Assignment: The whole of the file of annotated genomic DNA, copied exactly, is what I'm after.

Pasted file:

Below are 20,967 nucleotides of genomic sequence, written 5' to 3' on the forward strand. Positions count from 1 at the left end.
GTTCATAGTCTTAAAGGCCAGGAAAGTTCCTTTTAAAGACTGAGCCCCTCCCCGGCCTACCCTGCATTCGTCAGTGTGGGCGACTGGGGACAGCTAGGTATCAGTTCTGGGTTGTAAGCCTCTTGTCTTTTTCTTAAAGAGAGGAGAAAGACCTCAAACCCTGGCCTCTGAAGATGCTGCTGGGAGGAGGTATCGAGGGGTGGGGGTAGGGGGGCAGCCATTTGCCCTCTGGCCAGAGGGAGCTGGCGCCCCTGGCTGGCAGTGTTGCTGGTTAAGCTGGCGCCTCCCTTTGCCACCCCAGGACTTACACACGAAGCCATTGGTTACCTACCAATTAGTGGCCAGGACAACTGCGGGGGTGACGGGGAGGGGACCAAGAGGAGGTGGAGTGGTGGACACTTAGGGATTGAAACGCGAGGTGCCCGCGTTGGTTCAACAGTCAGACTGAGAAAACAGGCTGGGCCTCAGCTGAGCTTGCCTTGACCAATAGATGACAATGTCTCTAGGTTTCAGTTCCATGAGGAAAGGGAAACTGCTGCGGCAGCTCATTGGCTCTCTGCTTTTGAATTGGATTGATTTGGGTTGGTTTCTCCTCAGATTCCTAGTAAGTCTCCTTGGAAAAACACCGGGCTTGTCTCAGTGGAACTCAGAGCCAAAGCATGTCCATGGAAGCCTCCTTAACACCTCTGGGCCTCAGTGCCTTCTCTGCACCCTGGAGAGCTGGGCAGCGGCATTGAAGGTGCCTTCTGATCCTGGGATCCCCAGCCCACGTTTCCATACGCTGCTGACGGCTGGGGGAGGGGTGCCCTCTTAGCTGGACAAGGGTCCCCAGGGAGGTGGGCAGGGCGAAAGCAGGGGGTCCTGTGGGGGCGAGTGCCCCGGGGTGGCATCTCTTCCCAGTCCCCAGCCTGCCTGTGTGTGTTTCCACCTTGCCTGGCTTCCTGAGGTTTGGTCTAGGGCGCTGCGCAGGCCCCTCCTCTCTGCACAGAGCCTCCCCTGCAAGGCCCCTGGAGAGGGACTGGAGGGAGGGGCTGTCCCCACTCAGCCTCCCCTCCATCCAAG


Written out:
Below are 20,967 nucleotides of genomic sequence, written 5' to 3' on the forward strand. Positions count from 1 at the left end.
GTTCATAGTCTTAAAGGCCAGGAAAGTTCCTTTTAAAGACTGAGCCCCTCCCCGGCCTACCCTGCATTCGTCAGTGTGGGCGACTGGGGACAGCTAGGTATCAGTTCTGGGTTGTAAGCCTCTTGTCTTTTTCTTAAAGAGAGGAGAAAGACCTCAAACCCTGGCCTCTGAAGATGCTGCTGGGAGGAGGTATCGAGGGGTGGGGGTAGGGGGGCAGCCATTTGCCCTCTGGCCAGAGGGAGCTGGCGCCCCTGGCTGGCAGTGTTGCTGGTTAAGCTGGCGCCTCCCTTTGCCACCCCAGGACTTACACACGAAGCCATTGGTTACCTACCAATTAGTGGCCAGGACAACTGCGGGGGTGACGGGGAGGGGACCAAGAGGAGGTGGAGTGGTGGACACTTAGGGATTGAAACGCGAGGTGCCCGCGTTGGTTCAACAGTCAGACTGAGAAAACAGGCTGGGCCTCAGCTGAGCTTGCCTTGACCAATAGATGACAATGTCTCTAGGTTTCAGTTCCATGAGGAAAGGGAAACTGCTGCGGCAGCTCATTGGCTCTCTGCTTTTGAATTGGATTGATTTGGGTTGGTTTCTCCTCAGATTCCTAGTAAGTCTCCTTGGAAAAACACCGGGCTTGTCTCAGTGGAACTCAGAGCCAAAGCATGTCCATGGAAGCCTCCTTAACACCTCTGGGCCTCAGTGCCTTCTCTGCACCCTGGAGAGCTGGGCAGCGGCATTGAAGGTGCCTTCTGATCCTGGGATCCCCAGCCCACGTTTCCATACGCTGCTGACGGCTGGGGGAGGGGTGCCCTCTTAGCTGGACAAGGGTCCCCAGGGAGGTGGGCAGGGCGAAAGCAGGGGGTCCTGTGGGGGCGAGTGCCCCGGGGTGGCATCTCTTCCCAGTCCCCAGCCTGCCTGTGTGTGTTTCCACCTTGCCTGGCTTCCTGAGGTTTGGTCTAGGGCGCTGCGCAGGCCCCTCCTCTCTGCACAGAGCCTCCCCTGCAAGGCCCCTGGAGAGGGACTGGAGGGAGGGGCTGTCCCCACTCAGCCTCCCCTCCATCCAAG